Parading down a techno-consumer superhighway into the new millennium, the new electronic age of divine enlightenment has conscripted us to be witnesses to an extraordinary event: a resurgence of activism among indigenous peoples, energetically asserting their international rights not only as individual human beings but as self-determining peoples, unique and independent cultures. They have achieved the “extraordinary” feat of asserting international rights. In many settler societies indigenous activism has been more or less continuous since foreign invasion, though often successfully ignored by the state. Rather than a resurgence, it is simply that current attempts have achieved the more widespread popular and political attention that signals less success in containing dissent. Such as the Maori experience in Aotearoa New Zealand and the Iroquois struggle for independence.
Video empowers human rights activists
The handicam - or hand held video camera - was introduced to the market a decade ago so that the average person could capture family and personal moments on tape. But activists worldwide soon discovered the handicam's potential for their campaigns for justice. Coupled with the increasingly inexpensive digital editing facilities and the rapidly expanding World Wide Web, video has become one of the most powerful tools for safeguarding human rights. Sam Gregory of WITNESS reports.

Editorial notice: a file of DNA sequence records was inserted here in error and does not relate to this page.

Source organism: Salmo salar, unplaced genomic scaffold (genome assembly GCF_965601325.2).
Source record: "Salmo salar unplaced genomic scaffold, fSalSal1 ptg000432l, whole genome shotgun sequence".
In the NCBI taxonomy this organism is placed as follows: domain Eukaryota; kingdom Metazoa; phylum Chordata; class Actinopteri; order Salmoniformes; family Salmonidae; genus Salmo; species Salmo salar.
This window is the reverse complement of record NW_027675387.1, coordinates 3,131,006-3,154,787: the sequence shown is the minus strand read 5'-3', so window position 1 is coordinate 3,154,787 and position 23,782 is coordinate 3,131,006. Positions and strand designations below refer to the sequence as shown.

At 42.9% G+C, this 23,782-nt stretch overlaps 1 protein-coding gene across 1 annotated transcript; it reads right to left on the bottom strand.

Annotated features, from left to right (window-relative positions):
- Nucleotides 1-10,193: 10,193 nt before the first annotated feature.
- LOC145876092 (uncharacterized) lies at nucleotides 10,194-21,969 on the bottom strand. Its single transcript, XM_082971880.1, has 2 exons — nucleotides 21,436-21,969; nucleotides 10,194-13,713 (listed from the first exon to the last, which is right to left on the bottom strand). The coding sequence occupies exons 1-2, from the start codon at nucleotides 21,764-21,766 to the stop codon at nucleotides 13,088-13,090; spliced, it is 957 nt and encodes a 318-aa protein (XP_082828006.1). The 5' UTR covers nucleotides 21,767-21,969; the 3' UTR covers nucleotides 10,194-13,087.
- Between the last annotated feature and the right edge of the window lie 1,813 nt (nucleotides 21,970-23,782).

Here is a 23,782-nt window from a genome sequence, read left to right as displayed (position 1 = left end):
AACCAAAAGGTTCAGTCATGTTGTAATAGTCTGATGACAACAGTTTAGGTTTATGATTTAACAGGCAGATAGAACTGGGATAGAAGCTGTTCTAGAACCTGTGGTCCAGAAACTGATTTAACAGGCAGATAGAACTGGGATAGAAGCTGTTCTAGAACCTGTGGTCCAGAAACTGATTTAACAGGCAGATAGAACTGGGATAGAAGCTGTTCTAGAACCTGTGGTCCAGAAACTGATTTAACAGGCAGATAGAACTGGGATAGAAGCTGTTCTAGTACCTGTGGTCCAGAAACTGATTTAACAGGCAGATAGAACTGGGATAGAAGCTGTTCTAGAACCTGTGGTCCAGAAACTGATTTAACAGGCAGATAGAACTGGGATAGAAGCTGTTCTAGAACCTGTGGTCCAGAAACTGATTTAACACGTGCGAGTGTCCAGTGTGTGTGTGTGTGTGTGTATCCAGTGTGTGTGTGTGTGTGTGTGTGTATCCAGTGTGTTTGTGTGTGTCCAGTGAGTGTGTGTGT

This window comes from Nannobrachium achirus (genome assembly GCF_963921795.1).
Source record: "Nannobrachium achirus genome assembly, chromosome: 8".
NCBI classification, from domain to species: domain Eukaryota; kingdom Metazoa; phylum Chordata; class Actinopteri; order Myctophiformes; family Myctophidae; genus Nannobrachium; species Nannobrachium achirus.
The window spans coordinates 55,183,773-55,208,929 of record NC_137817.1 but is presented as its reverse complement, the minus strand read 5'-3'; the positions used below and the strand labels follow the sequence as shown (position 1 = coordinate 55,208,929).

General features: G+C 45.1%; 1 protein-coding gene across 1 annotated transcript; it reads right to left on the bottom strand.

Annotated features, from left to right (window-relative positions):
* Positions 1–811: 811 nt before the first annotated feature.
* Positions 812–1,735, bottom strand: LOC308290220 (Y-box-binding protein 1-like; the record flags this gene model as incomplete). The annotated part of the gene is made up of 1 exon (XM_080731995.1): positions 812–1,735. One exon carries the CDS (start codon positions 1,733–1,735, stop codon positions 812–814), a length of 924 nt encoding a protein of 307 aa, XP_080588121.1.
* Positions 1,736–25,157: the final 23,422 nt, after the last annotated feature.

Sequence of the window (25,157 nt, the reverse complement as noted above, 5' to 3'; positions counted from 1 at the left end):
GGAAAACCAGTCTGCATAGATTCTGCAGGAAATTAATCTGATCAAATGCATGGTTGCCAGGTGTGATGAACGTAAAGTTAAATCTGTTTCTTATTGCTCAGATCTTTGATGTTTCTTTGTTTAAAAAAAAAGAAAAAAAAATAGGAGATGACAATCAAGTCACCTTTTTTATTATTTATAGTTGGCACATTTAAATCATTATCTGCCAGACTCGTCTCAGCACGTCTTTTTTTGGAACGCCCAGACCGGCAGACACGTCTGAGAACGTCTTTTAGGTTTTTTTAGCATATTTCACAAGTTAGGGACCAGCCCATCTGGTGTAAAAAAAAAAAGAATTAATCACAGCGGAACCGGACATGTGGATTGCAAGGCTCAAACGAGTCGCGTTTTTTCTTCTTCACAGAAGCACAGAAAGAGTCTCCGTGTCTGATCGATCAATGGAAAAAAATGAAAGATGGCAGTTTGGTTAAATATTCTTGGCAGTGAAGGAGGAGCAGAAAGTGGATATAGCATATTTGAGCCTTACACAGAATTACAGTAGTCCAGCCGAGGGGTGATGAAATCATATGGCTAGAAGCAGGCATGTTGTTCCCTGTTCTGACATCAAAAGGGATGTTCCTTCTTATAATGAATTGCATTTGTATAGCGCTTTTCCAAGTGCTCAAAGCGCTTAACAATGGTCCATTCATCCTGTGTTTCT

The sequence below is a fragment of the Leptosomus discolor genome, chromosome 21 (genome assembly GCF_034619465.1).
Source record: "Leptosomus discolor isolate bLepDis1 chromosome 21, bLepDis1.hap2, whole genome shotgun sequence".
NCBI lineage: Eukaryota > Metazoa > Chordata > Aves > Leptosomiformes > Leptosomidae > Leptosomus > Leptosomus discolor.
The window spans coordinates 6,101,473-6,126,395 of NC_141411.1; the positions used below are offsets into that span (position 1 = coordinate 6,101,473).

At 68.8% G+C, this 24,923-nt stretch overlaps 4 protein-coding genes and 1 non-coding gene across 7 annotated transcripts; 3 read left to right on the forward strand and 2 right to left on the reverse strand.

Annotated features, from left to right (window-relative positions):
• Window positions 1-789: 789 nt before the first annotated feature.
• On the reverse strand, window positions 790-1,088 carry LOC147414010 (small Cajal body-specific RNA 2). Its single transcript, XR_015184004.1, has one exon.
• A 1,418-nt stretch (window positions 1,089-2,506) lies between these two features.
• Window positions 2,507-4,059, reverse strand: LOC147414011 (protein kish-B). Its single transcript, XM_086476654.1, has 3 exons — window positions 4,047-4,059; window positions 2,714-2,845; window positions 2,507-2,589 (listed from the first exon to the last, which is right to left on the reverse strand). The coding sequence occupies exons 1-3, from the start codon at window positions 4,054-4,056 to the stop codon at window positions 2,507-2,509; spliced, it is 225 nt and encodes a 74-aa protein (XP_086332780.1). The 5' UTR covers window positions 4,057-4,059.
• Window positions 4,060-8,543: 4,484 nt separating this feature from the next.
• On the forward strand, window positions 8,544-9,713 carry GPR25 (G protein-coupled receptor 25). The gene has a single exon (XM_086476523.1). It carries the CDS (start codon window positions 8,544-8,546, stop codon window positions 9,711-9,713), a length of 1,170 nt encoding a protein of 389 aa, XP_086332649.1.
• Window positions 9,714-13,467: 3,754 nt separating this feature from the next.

In a remote area of the Philippines, a people's organisation of indigenous rights groups is legally pursuing its ancestral land claims when it comes under attack. Local authorities do nothing to act on these attacks and are allegedly linked to those responsible.
In the jungles of eastern Burma, the Burmese military junta harasses and kills ethnic Karen villagers. Driven from their homes, and forced to flee without food or shelter, these villagers' stories go untold.
Under the Taliban government in Afghanistan, the rights of women were trampled in a society closed to the outside world.
When the Malaysian police started accepting crime reports sent in by members of the public from their cellphones, little did they expect that their own misdemeanours would one day be caught in the frame.
Malaysians have had to put up with police corruption and misconduct as a part of everyday life. But now blogs and video cellphones have given Malaysians who are exasperated by the lack of action against the police a new and very public outlet. A new Malaysian facebook blog - or (Polis Raja Di Malaysia) - aims to pull together footage documenting police misconduct from video-sharing sites like YouTube and GoogleVideo. The blog promotes itself with the strapline “Police should fight crime, not fight the people”. Cellphone videos on YouTube range, for example, from footage and photomontages of the police breaking up protests to a police officer firing into the air unprovoked while breaking up a fight.
Dear Robin, if you ever wondered what I would be like if I were a woman, this is your opportunity. My new friend Paula Khoo is much more kind, humble and compassionate, but she still thinks very much like me in many ways. I know you will like her just as much as you do me, if not more. Here are some links and stories about this brave mother, teacher, humanitarian activist, friend, musician and devoted housewife.
People come into our lives for a reason, a season, or a lifetime. Take no one for granted and embrace all equally with joy!
Julie A. Manhan ...